Was there inspiration in that coffee, or by what sudden impulse did Master Stoffel excuse himself with the promise to come again before they inspanned! Surely he had not turned craven to be beaten off the field without a struggle. Oh, no; though a Boer he knew a little of female nature, especially the nature of his country women. Carelessly lounging about some wagons, in order that this purpose should not easily be detected, he slily made his way to the nearest winkel, and there purchased a whole bottle of sugar almonds – white, yellow, and red. Secreting these in the capacious pocket of his jacket, he watched until one by one the party had left VAN RUYTERS wagon, and Lientje was alone.
‘Twas then by one of those mighty efforts, which alone can surmount difficulties that he walked up to his inamorata. “Here’s lekkers voor jou, nichtje,” said he, looking as affectionate as possible. “Dankie, neef,” replied the maiden, overjoyed at the welcome gift. The ice was broken, word was answered by word – sentence by sentence: sugar almonds had done it, and the rivals were outgeneralled. When Stoffel left the wagon that evening he had obtained permission to visit the lady in the halls of her fathers, which he did not fail to take advantages of.
Barely three days elapsed when shortly before sundown the quick eye of Love had led Lientje to detect the gay cavalier in blue and tanned moleskin as he descended the hill which was in the rear of her father’s house. In all haste the maiden retired to her slaap-kamer, and speedily decked herself out in gorgeous array, as the Vilikinsian melody has it. Oh, how her little heart beat under that yellow and white barége dress! Hardly had the dark tresses received the due libation of coconut-oil, and been tied up in hands, before Stoffel entered the house, having first off-saddled and knee-haltered his horse. Then came the greeting – “Dag, oom! dag tante! dag neef! dag nichtje!” in the midst of which entered by a side door the blushing Lientje, high water mark and all. Dutch lovers don’t do their courting in public though; and the young people were as comparative strangers until supper was over. But as my sketch will need a little explanation here I may give it at once.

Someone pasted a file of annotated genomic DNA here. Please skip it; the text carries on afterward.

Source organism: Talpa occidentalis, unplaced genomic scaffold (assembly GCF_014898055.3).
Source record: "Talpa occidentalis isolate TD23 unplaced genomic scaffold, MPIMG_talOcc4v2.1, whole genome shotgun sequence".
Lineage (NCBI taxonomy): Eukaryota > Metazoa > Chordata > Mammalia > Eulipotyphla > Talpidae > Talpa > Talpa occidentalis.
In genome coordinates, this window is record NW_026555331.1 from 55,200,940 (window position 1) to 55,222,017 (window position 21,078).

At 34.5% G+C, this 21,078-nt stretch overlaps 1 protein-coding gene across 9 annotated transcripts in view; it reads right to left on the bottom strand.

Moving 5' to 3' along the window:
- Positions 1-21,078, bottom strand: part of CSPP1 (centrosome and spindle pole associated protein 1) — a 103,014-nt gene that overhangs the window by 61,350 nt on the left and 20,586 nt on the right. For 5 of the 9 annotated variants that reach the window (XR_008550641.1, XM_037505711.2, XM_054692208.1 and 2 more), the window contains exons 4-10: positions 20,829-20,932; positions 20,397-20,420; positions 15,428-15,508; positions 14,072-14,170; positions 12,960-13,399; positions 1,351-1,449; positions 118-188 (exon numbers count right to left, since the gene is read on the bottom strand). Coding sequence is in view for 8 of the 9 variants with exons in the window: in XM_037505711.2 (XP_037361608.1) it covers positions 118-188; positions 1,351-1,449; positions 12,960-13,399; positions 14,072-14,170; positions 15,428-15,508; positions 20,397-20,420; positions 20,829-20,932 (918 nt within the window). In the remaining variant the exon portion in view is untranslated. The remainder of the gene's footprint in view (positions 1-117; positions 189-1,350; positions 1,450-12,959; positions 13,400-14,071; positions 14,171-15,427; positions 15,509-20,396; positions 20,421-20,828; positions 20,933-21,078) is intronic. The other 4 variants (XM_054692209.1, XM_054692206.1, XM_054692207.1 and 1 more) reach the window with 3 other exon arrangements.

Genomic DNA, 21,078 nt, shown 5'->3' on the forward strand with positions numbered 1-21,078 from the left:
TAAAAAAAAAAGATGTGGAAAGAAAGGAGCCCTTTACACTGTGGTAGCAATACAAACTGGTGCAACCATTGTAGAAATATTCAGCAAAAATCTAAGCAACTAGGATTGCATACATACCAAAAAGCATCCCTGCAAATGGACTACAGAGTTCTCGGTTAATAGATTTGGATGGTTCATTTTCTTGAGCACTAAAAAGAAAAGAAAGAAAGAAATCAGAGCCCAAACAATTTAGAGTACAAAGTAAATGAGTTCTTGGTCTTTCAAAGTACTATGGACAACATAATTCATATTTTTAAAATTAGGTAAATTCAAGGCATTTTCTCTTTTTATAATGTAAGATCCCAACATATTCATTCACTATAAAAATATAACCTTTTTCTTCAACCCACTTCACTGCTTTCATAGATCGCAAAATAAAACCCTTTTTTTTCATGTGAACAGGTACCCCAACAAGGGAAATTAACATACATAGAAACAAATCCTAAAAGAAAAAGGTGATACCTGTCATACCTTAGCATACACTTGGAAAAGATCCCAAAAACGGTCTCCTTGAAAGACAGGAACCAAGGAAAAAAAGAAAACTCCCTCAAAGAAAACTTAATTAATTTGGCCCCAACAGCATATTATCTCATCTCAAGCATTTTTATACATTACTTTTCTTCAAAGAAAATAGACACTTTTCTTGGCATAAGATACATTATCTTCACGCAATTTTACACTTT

Dutch courting is as opposite to English courting as an Englishman is the antithesis of a Boer. The young Afrikander prefers the evening to pay his addresses to his inamorata, and more than that, he likes to do it unobserved, consequently, and by a kind of understanding amongst the family, if the parents’ consent to the arrangement, everybody retires to bed early, leaving the lovers alone in the voorhuis; if, on the other hand, the match is not desirable the young lady retires first, which is a tacit and perfectly understood hint that the sooner Lothario saddles up and mounts his horse the more agreeable will it be to all parties concerned, as his room is more desired than his company. It was therefore to the unspeakable delight of Mr. LAUBSCHER that almost immediately at the close of the evening meal, Van RUYTER, wife, sons and daughters, one by one bade him “Goeden Nacht,” and left him alone with his charmer, who thoughtfully had placed two whole candles on the table ready to supply those which should be burned out.